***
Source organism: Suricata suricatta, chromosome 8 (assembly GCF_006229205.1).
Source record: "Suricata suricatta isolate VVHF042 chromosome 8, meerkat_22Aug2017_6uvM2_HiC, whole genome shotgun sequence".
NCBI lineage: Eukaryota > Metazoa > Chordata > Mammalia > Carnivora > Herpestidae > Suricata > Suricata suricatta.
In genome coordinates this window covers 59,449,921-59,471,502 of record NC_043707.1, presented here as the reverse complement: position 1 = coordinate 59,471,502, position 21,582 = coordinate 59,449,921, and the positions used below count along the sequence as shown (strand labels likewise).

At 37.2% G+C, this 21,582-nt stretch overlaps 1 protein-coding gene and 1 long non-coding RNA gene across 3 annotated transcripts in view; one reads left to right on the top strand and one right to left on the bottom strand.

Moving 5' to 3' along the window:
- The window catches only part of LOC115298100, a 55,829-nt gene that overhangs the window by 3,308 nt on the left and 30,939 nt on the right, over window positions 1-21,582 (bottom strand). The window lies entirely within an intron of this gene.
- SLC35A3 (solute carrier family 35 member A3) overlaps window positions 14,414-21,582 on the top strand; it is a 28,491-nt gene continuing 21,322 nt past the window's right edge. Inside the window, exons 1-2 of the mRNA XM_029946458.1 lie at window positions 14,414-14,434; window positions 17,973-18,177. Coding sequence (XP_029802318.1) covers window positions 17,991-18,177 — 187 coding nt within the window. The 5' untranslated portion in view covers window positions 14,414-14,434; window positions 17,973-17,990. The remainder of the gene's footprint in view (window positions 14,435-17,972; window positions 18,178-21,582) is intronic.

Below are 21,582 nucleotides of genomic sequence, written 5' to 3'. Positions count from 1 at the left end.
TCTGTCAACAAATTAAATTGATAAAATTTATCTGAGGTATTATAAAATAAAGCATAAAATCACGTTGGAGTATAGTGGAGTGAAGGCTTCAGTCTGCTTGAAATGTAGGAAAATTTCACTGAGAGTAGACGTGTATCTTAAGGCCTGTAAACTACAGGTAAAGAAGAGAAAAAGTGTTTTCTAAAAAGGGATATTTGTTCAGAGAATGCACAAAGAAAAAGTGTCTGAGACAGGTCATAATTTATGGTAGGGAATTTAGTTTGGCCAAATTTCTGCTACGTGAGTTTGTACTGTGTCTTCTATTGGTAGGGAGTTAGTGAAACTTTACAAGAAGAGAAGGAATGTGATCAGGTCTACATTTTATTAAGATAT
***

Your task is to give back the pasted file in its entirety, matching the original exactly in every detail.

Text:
Source organism: Suricata suricatta, chromosome 8 (assembly GCF_006229205.1).
Source record: "Suricata suricatta isolate VVHF042 chromosome 8, meerkat_22Aug2017_6uvM2_HiC, whole genome shotgun sequence".
NCBI lineage: Eukaryota > Metazoa > Chordata > Mammalia > Carnivora > Herpestidae > Suricata > Suricata suricatta.
In genome coordinates this window covers 59,449,921-59,471,502 of record NC_043707.1, presented here as the reverse complement: position 1 = coordinate 59,471,502, position 21,582 = coordinate 59,449,921, and the positions used below count along the sequence as shown (strand labels likewise).

At 37.2% G+C, this 21,582-nt stretch overlaps 1 protein-coding gene and 1 long non-coding RNA gene across 3 annotated transcripts in view; one reads left to right on the top strand and one right to left on the bottom strand.

Moving 5' to 3' along the window:
- The window catches only part of LOC115298100, a 55,829-nt gene that overhangs the window by 3,308 nt on the left and 30,939 nt on the right, over window positions 1-21,582 (bottom strand). The window lies entirely within an intron of this gene.
- SLC35A3 (solute carrier family 35 member A3) overlaps window positions 14,414-21,582 on the top strand; it is a 28,491-nt gene continuing 21,322 nt past the window's right edge. Inside the window, exons 1-2 of the mRNA XM_029946458.1 lie at window positions 14,414-14,434; window positions 17,973-18,177. Coding sequence (XP_029802318.1) covers window positions 17,991-18,177 — 187 coding nt within the window. The 5' untranslated portion in view covers window positions 14,414-14,434; window positions 17,973-17,990. The remainder of the gene's footprint in view (window positions 14,435-17,972; window positions 18,178-21,582) is intronic.

Below are 21,582 nucleotides of genomic sequence, written 5' to 3'. Positions count from 1 at the left end.
TCTGTCAACAAATTAAATTGATAAAATTTATCTGAGGTATTATAAAATAAAGCATAAAATCACGTTGGAGTATAGTGGAGTGAAGGCTTCAGTCTGCTTGAAATGTAGGAAAATTTCACTGAGAGTAGACGTGTATCTTAAGGCCTGTAAACTACAGGTAAAGAAGAGAAAAAGTGTTTTCTAAAAAGGGATATTTGTTCAGAGAATGCACAAAGAAAAAGTGTCTGAGACAGGTCATAATTTATGGTAGGGAATTTAGTTTGGCCAAATTTCTGCTACGTGAGTTTGTACTGTGTCTTCTATTGGTAGGGAGTTAGTGAAACTTTACAAGAAGAGAAGGAATGTGATCAGGTCTACATTTTATTAAGATAT